Ignatius' Journal Entry 3

Dear Amarius Rafael,

The past day has been quite eventful, to say the least. Yesterday morning we found ourselves in quite the predicament. A group of the town guard decided to follow us, for no apparent reason to me. I chose to ask them why they followed us, which in hindsight might have been wiser had I simply ignored them. This was viewed as a hostile act by these thugs and they proceeded to try to place me in irons, I successfully placed myself in sanctuary against the guard placing the irons on me. However, a rather strong willed, dim witted guard proceeded to see my defensive act as one of offense and grazed my leg with a bolt from his crossbow.

Fortunately, cooler heads prevailed and after a while I was able to talk, with the assistance of a few companions, our way out of what might have been quite the bloody confrontation.

The evening we found ourselves in the most splendid of inns. We were presented with magnificent service and a wonderful spread for dinner. Unfortunately, our evening would not play out as pleasant as it began. The monk call Smriti laid down to bed only to be attacked by vicious worms that burrowed their way into her, in fact I have been told they would have continued on to her heart or brain where they would kill her.

Our group promptly responded to this, but found that martial weapons were of little use against these parasites. The savage Coatl set the room ablaze, as with the domicile above our room. While this did destroy the parasites, this also took a gift of a noble woman above us and destroyed much of Smriti’s possessions. Due to this very unfortunate event, Coatl has been exiled to his homeland, and we find ourselves with one less soul to join our adventures.

I would like to close by sharing a poem I have been thinking of recently.

When I close a book
I open life.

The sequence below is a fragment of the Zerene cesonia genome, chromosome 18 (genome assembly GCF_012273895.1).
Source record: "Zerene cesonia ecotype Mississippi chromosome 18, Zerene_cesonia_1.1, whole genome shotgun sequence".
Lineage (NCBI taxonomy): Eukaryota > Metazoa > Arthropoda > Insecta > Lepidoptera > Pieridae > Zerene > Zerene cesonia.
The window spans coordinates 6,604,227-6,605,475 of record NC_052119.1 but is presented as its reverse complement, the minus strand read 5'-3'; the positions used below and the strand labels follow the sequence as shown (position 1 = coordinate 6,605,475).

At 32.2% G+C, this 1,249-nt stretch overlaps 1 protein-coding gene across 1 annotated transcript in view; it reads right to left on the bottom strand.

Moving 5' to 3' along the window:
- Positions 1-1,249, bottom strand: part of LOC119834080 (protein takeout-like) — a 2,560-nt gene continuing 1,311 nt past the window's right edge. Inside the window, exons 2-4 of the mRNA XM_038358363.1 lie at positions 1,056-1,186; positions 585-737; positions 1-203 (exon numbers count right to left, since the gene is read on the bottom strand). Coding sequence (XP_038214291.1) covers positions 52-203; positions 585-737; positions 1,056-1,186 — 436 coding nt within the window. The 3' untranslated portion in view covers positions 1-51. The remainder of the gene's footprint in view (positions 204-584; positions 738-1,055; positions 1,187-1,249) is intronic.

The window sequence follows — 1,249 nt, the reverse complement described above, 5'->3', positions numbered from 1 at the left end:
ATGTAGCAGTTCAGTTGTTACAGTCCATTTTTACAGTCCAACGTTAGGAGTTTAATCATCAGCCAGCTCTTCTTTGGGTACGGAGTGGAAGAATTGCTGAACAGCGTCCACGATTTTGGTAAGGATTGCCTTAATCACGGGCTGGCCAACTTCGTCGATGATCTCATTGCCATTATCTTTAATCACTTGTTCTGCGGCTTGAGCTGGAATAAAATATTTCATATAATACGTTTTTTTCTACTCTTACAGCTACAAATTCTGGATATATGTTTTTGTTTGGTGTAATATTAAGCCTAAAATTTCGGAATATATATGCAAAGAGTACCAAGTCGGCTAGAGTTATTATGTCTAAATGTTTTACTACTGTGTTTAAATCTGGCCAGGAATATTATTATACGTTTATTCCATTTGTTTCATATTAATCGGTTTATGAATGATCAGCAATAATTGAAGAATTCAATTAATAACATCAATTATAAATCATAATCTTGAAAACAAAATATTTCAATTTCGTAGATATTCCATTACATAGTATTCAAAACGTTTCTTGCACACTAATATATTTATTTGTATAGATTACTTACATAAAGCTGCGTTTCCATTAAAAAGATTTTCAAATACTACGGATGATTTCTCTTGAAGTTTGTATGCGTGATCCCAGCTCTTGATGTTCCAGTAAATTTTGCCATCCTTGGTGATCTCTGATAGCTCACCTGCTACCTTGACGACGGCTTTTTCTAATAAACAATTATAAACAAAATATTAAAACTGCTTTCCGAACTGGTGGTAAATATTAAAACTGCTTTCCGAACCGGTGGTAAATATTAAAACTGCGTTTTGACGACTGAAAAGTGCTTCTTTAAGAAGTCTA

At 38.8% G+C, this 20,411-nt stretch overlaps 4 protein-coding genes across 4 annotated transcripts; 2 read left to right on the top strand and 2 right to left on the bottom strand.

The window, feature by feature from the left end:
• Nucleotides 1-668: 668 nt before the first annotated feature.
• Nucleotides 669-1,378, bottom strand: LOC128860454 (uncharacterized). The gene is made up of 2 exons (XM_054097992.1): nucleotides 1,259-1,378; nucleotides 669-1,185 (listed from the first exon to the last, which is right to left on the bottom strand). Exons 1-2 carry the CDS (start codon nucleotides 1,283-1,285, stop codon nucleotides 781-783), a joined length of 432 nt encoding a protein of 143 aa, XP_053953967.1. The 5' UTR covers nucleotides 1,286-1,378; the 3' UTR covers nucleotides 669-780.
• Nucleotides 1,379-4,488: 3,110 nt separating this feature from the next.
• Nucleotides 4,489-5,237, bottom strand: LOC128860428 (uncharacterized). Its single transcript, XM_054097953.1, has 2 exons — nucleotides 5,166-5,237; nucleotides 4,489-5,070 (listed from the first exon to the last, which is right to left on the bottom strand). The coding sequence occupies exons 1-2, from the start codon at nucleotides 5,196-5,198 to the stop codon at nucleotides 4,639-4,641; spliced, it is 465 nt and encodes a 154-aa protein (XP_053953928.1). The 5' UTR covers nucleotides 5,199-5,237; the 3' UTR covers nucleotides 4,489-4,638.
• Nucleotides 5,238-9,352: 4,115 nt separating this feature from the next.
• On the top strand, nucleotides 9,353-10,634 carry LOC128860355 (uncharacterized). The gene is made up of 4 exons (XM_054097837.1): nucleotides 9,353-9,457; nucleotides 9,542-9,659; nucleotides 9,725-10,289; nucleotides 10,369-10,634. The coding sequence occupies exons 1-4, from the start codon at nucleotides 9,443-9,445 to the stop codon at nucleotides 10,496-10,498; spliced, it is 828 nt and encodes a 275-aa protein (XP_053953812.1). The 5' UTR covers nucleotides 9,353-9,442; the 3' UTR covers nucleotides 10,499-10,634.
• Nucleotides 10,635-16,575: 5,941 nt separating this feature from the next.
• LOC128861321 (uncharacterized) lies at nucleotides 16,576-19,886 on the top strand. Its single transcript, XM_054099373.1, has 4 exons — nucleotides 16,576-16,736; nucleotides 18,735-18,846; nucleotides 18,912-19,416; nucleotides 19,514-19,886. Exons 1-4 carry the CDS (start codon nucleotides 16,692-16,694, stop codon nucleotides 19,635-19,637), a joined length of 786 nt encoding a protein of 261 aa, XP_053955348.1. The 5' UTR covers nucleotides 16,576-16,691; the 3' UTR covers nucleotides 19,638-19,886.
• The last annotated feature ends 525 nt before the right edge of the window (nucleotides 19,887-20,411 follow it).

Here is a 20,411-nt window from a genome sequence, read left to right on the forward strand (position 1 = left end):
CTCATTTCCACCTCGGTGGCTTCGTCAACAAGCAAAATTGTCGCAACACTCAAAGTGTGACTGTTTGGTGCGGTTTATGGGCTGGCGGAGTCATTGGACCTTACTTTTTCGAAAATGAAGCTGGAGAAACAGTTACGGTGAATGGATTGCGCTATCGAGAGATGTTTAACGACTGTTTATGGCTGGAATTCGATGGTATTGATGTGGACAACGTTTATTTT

I hear
faltering cries
among harbours.
Copper ignots
slide down sand-pits
to Tocopilla.
Night time.
Among the islands
our ocean
throbs with fish,
touches the feet, the thighs,
the chalk ribs
of my country.
The whole of night
clings to its shores, by dawn
it wakes up singing
as if it had excited a guitar.

The ocean’s surge is calling.
The wind
calls me
and Rodriguez calls,
and Jose Antonio—
I got a telegram
from the “Mine” Union
and the one I love
(whose name I won’t let out)
expects me in Bucalemu.

No book has been able
to wrap me in paper,
to fill me up
with typography,
with heavenly imprints
or was ever able
to bind my eyes,
I come out of books to people orchards
with the hoarse family of my song,
to work the burning metals
or to eat smoked beef
by mountain firesides.
I love adventurous
books,
books of forest or snow,
depth or sky
but hate
the spider book
in which thought
has laid poisonous wires
to trap the juvenile
and circling fly.
Book, let me go.
I won’t go clothed
in volumes,
I don’t come out
of collected works,
my poems
have not eaten poems—
they devour
exciting happenings,
feed on rough weather,
and dig their food
out of earth and men.
I’m on my way
with dust in my shoes
free of mythology:
send books back to their shelves,
I’m going down into the streets.
I learned about life
from life itself,
love I learned in a single kiss
and could teach no one anything
except that I have lived
with something in common among men,
when fighting with them,
when saying all their say in my song.

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Ignatius' Journal Entry 3

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